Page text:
Established in 1985, Emirates SkyCargo is the airfreight division of Emirates and one of the largest international cargo airlines in the world. Through 300+ destinations across 80 countries in 6 continents, it connects the world’s supply chains via its hubs at Dubai International Airport (DXB) and Dubai World Central (DWC).
Emirates’ strategic location, alongside major investment in its infrastructure and people, places it in a unique position to facilitate trade in a re-globalised world. By scaling its fleet, network and specialist handling capabilities, the Emirates SkyCargo business will grow significantly over the next decade, as it rolls out new product offerings to meet a wide range of sector needs.
Emirates has been expanding its network operations swiftly in recent months. It has reintroduced services to five cities, launched flights to Tel Aviv as a new destination, and added 251 weekly flights to existing routes.
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Global perishables hub
Emirates SkyCargo’s core offering centres around four key verticals; pharmaceuticals; perishables; valuables; and mail and courier. The 2021-22 financial year saw its annual tonnage cross 2.1 million, an increase of 15%. Pharmaceuticals tonnage in particular grew by 17%, with the carrier finding that perishables are making up a larger proportion of the demand it’s experiencing.
Time-sensitive goods are an area where air cargo has a prime advantage as the most reliable and resilient mode for valuable and valued produce. “With the extensive cool-chain facilities we have in place at our terminals in Dubai, combined with the five-hour transit time we can offer between the arrival of goods and their departure, we expect this cargo type to continue to increase in volume,” Nabil Sultan, Chief Cargo Officer at Emirates, explained.
The carrier’s cargo terminal at DWC, which handles all cargo from our freighter aircraft, has 15,000 m2 of dedicated storage for temperature-sensitive goods such as pharmaceuticals, fresh fruits and vegetables and seafood. Every day Emirates SkyCargo transports an estimated 500-600 tons of perishables on its flights across the world, making this a key aspect of operations.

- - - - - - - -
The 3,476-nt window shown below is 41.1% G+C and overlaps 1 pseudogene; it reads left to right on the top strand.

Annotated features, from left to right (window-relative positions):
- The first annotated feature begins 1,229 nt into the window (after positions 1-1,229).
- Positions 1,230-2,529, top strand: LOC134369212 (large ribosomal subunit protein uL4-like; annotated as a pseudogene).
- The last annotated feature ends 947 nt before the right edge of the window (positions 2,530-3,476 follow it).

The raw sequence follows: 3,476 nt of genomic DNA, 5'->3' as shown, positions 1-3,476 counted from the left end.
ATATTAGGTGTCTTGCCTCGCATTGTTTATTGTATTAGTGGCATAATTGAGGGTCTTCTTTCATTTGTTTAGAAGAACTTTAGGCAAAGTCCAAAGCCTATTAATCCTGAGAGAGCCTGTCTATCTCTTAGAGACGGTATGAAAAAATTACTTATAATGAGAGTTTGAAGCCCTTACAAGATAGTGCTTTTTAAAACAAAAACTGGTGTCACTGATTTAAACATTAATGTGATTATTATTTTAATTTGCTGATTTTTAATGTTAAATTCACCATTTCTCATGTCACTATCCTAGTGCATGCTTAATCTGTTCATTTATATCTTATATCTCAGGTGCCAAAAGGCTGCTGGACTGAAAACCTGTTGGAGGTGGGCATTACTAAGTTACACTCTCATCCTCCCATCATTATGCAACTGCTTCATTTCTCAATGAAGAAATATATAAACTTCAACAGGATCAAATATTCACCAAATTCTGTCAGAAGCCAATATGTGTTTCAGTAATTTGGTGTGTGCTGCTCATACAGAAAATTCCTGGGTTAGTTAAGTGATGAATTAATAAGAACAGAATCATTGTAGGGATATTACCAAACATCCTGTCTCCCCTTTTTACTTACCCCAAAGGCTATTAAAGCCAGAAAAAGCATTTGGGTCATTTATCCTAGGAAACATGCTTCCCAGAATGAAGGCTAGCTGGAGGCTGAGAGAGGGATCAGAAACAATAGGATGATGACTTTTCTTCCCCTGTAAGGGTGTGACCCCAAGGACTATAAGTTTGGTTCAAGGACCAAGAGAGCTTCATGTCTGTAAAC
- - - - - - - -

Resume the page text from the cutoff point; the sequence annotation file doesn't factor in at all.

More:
“Perishables remain extremely important to Emirates SkyCargo, as evidenced by the investments we’ve made in infrastructure over the last five years. We were the first airline to bring in cool dollies, for example, to allow for temperature control on-ramp, and also hired specialist expertise to manage these products with integrity end-to-end,” Sultan said.
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The landscape for international trade has become more complex with new markets, routes and customer requirements. Emirates SkyCargo has sought to counter this with forward planning and continued investments, putting it in a strong position to serve customers across many high-value industries that require specialist logistics capabilities and expertise.
The cargo carrier is confident of a continued growth in demand, with one of its priorities being expanding its facilities. “We’re in a new era of re-globalisation, with supply chains being reconfigured to withstand disruptions while meeting the demands of rapidly emerging markets. A mixture of strong e-commerce demand, alongside stabilised cargo rates, has defined the airfreight market so far this year, and the broad trajectory points to strong growth,” Sultan said.
Certain industries have relocated their manufacturing hubs to new countries and regions to spread risk, including Vietnam, China, Cambodia, India, and Bangladesh. Demand from these places has steadily increased, and air cargo demand remains robust despite more challenging macroeconomic conditions, including high inflation.
With Emirates SkyCargo’s central hub located in Dubai, it finds itself in an ideal location geographically to help support customers with these developments. Combined with the significant investment made in its infrastructure, Emirates SkyCargo has a strong ability to shift capacity to where it’s needed and meet ever-changing demand patterns from all industries.
“Our strategic central location in Dubai means we can reach 2.5bn people within four hours and this opens up all manner of possibilities for partnerships in new markets that provide the stability needed for trade,” Sultan explained.
“We also recognise there are carriers and logistics partners out there with their own strengths and networks that are complementary to our own and are pleased to have recently formed partnerships with United Cargo and Air Canada Cargo, significantly expanding our footprint in Northern America. With a shared goal of adding value for our customers, building further alliances in the future is something we’re continuously reviewing,” he continued.
Dubai’s infrastructure, especially its airports, sea ports, and road network, has received significant investments. By blending its entrepreneurial culture with these resources, Emirates SkyCargo has been able to connect Sea Air Cargo using bonded trucks, completing the journey from port to aircraft in less than four hours. This achievement is just another example of Dubai’s longstanding role as a central trading hub.